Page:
Estrogen dosages for breast cancer

Route/form Estrogen Dosage
Oral Estradiol 10 mg 3x/day
AI-resistant: 2 mg 1–3x/day
Estradiol valerate AI-resistant: 2 mg 1–3x/day
Conjugated estrogens 10 mg 3x/day
Ethinylestradiol 0.5–1 mg 3x/day
Diethylstilbestrol 5 mg 3x/day
Dienestrol 5 mg 3x/day
IM or SC injection Estradiol benzoate 5 mg 2–3x/week
Estradiol dipropionate 5 mg 3x/week
Estradiol valerate 30 mg 1x/2 weeks
Polyestradiol phosphate 40–80 mg 1x/4 weeks
Estrone 5 mg ≥3x/week
Note: (1) Only in women who are at least 5 years postmenopausal. (2) Dosages are not necessarily equivalent. Sources: See template.

Estrogen dosages for prostate cancer

Route/form Estrogen Dosage
Oral Estradiol 1–2 mg 3x/day
Conjugated estrogens 1.25–2.5 mg 3x/day
Ethinylestradiol 0.15–2 mg/day
Ethinylestradiol sulfonate 1–2 mg 1x/week
Diethylstilbestrol 1–3 mg/day
Dienestrol 5 mg/day
Hexestrol 5 mg/day
Fosfestrol 120–480 mg 1–3x/day
Chlorotrianisene 12–24 mg/day
Quadrosilan 900 mg/day
Estramustine phosphate 140–1400 mg/day
Transdermal patch Estradiol 2–6x 100 μg/day
Scrotal: 1x 100 μg/day
IM or SC injection Estradiol benzoate 1.66 mg 3x/week
Estradiol dipropionate 5 mg/1x week
Estradiol valerate 10–40 mg 1x/1–2 weeks
Estradiol undecylate 100 mg/4 weeks
Polyestradiol phosphate Alone: 160–320 mg/1x 4 weeks
With oral EE: 40–80 mg/1x 4 weeks
Estrone 2–4 mg 2–3x/week
IV injection Fosfestrol 300–1200 mg 1–7x/week
Estramustine phosphate 240–450 mg/day
Note: Dosages are not necessarily equivalent. Sources: See template.

Available forms[edit]

PEP is available in the form of vials and ampoules alone or in combination with mepivacaine and/or nicotinamide (vitamin B3) for administration via intramuscular injection.[1][26] Mepivacaine is a local anaesthetic and is used to avoid a burning sensation during injection of PEP.[1]

Available forms of estradiol

Route Ingredient Form Dose Major brand names
Oral Estradiol Tablets 0.1, 0.2, 0.5, 1, 2, or 4 mg per tablet Estrace, Ovocyclin
Estradiol acetateb Tablets 0.45, 0.9, or 1.8 mg per tablet Femtrace
Estradiol valerate Tablets 0.5, 1, 2, or 4 mg per tablet Progynova
Intranasal Estradiolb Nasal sprays 150 µg per spray (60 sprays per bottle) Aerodiol
Transdermal Estradiol Patches 14, 25, 37.5, 50, 60, 75, or 100 µg E2 per 24 hours for 3–4 or 7 days Climara, Estraderm, Vivelle
Gel dispensers 0.06% (0.87 or 1.25 g gel or 0.52 or 0.75 mg E2 per activation) Elestrin, EstroGel
Gel packets 0.1% (0.25, 0.5, or 1.0 g gel or 2.5, 5, or 10 mg E2 per packet) DiviGel, Sandrena
Emulsions 0.14% (1.74 g emulsion or 4.35 mg E2 per pouch; delivers 50 µg E2 per day) Estrasorb
Sprays 1.53 mg per spray Evamist
Vaginal Estradiol Tablets 10 or 25 µg per tablet Vagifem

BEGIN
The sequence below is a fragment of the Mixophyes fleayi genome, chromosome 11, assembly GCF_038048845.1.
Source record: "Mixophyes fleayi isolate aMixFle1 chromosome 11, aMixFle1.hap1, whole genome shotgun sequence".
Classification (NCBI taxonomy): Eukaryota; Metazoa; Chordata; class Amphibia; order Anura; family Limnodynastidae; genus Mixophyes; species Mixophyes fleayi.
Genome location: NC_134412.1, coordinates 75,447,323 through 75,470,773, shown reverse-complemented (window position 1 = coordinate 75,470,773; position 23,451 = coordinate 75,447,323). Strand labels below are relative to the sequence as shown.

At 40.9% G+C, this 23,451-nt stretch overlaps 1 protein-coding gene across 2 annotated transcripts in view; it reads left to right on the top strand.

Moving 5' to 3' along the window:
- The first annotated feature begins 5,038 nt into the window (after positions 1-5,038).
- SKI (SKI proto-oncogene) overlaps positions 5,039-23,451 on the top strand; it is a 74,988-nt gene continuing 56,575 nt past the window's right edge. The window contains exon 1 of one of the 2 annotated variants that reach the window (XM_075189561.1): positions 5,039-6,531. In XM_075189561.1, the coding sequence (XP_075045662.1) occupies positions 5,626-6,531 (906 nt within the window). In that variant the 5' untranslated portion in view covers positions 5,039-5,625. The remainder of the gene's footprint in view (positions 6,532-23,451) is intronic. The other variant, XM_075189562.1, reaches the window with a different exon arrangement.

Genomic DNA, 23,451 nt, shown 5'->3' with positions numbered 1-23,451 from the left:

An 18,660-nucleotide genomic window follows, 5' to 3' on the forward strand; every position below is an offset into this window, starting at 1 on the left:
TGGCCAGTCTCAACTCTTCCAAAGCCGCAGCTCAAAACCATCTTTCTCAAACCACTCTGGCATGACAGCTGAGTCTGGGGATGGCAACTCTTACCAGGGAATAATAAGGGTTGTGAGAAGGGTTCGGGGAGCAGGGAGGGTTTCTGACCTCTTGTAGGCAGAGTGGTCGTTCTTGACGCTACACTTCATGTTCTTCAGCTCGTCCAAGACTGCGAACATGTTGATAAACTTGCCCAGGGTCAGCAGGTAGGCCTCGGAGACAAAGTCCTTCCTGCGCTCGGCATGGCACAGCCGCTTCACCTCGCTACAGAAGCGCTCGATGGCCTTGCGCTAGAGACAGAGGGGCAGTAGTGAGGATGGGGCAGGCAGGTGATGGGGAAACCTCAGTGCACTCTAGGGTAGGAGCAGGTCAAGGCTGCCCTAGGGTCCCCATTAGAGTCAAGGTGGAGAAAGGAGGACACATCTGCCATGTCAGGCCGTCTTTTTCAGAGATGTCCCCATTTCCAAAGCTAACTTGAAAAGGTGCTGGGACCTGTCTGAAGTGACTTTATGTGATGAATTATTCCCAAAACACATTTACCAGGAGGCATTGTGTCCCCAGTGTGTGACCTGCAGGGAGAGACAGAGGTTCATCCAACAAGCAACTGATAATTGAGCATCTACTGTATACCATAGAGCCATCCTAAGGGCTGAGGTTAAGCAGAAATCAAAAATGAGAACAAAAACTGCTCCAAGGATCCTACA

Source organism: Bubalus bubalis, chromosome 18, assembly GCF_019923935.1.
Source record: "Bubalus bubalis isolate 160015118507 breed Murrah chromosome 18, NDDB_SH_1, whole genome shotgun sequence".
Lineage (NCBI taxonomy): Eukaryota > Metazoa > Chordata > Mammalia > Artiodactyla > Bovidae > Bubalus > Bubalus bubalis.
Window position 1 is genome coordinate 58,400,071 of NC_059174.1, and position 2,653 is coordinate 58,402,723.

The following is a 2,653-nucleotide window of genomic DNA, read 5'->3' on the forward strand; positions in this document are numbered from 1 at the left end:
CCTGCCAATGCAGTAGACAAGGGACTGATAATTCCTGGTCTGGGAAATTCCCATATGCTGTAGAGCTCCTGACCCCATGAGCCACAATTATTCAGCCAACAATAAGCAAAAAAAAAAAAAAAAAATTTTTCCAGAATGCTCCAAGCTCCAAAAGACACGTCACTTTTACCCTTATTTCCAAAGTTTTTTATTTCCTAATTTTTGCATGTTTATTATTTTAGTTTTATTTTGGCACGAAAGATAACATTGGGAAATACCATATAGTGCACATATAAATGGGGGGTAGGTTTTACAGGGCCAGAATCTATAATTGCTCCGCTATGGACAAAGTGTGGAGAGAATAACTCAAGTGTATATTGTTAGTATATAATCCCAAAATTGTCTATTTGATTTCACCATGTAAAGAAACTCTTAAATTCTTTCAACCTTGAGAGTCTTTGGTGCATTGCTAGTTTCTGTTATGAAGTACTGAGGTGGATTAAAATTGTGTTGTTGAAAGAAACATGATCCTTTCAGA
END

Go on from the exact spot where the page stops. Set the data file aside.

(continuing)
Creams 0.01% (0.1 mg E2 per 1.0 g cream) Estrace
Suppositoriesb 4 or 40 μg per suppository Ovocyclin
Inserts 4 or 10 µg per insert (replaced daily for 2 weeks and then twice weekly) Imvexxy
Rings 2 mg per ring (provides 7.5 µg E2 per 24 hours for 3 months) Estring
Estradiol acetate Rings 12.4 or 24.8 mg per ring (provide 50 or 100 µg E2 per 24 hours for 3 months) Femring
Intramuscular
injection
Estradiola Ampoules 1.0 mg/mL Juvenum E
Estradiol benzoate Vials/ampoules 0.167, 0.2, 0.333, 1, 1.67, 2, 5, 10, 20, or 25 mg/mL Progynon-B
Estradiol cypionate Vials/ampoules 1, 3, or 5 mg/mL Depo-Estradiol
Estradiol dipropionateb Vials/ampoules 0.1, 0.2, 0.5, 1, 2.5, or 5 mg/mL Di-Ovocylin, Progynon-DP
Estradiol enantate Vials/ampoules 5 or 10 mg/mL (available only in combination with a progestin) Perlutal, Topasel
Estradiol undecylateb Vials/ampoules 100 mg/mL Delestrec, Progynon Depot 100
Estradiol valerate Vials/ampoules 5, 10, 20, or 40 mg/mL Delestrogen, Progynon Depot
Polyestradiol phosphate Vials/ampoules 40 or 80 mg per vial/ampoule Estradurin
Subcutaneous Estradiolc Implants 20, 25, 50, or 100 mg per implant (usually replaced every 6 months) Estradiol Implants, Meno-Implant
Abbreviations: E2 = Estradiol. Footnotes: a = Encapsulated in microspheres. b = Discontinued. c = Mostly discontinued. Notes: (1): This table does not include combination products, for instance estradiol formulated in combination with a progestogen or androgen. (2): This table does not include compounded estradiol products; only approved pharmaceutical preparations are included. (3): The availability of pharmaceutical estradiol products differs by country (see Estradiol (medication) § Availability). (4): Some of these formulations have been marketed previously but may no longer be available. Sources: See template.

Contraindications[edit]

The contraindications of PEP are mostly the same as those of estradiol and include:[1]

Side effects[edit]

Systematic studies of the side effects of PEP are lacking.[1] However, its side effects are assumed to be identical to those of estradiol and other estradiol esters.[1] The side effects of PEP are partially dependent on sex.[1] Common or frequent (>10%) side effects are considered to include headache, abdominal pain, nausea, rash, pruritus, loss of libido, erectile dysfunction, breast tenderness, gynecomastia, feminization, demasculinization, infertility, and vaginal bleeding or spotting.[1][27] Side effects that occur occasionally or uncommonly (0.1–1%) include sodium and water retention, edema, hypersensitivity, breast tension, depression, dizziness, visual disturbances, palpitations, dyspepsia, erythema nodosum, urticaria, and chest pain.[1] All other side effects of PEP are considered to be rare.[1]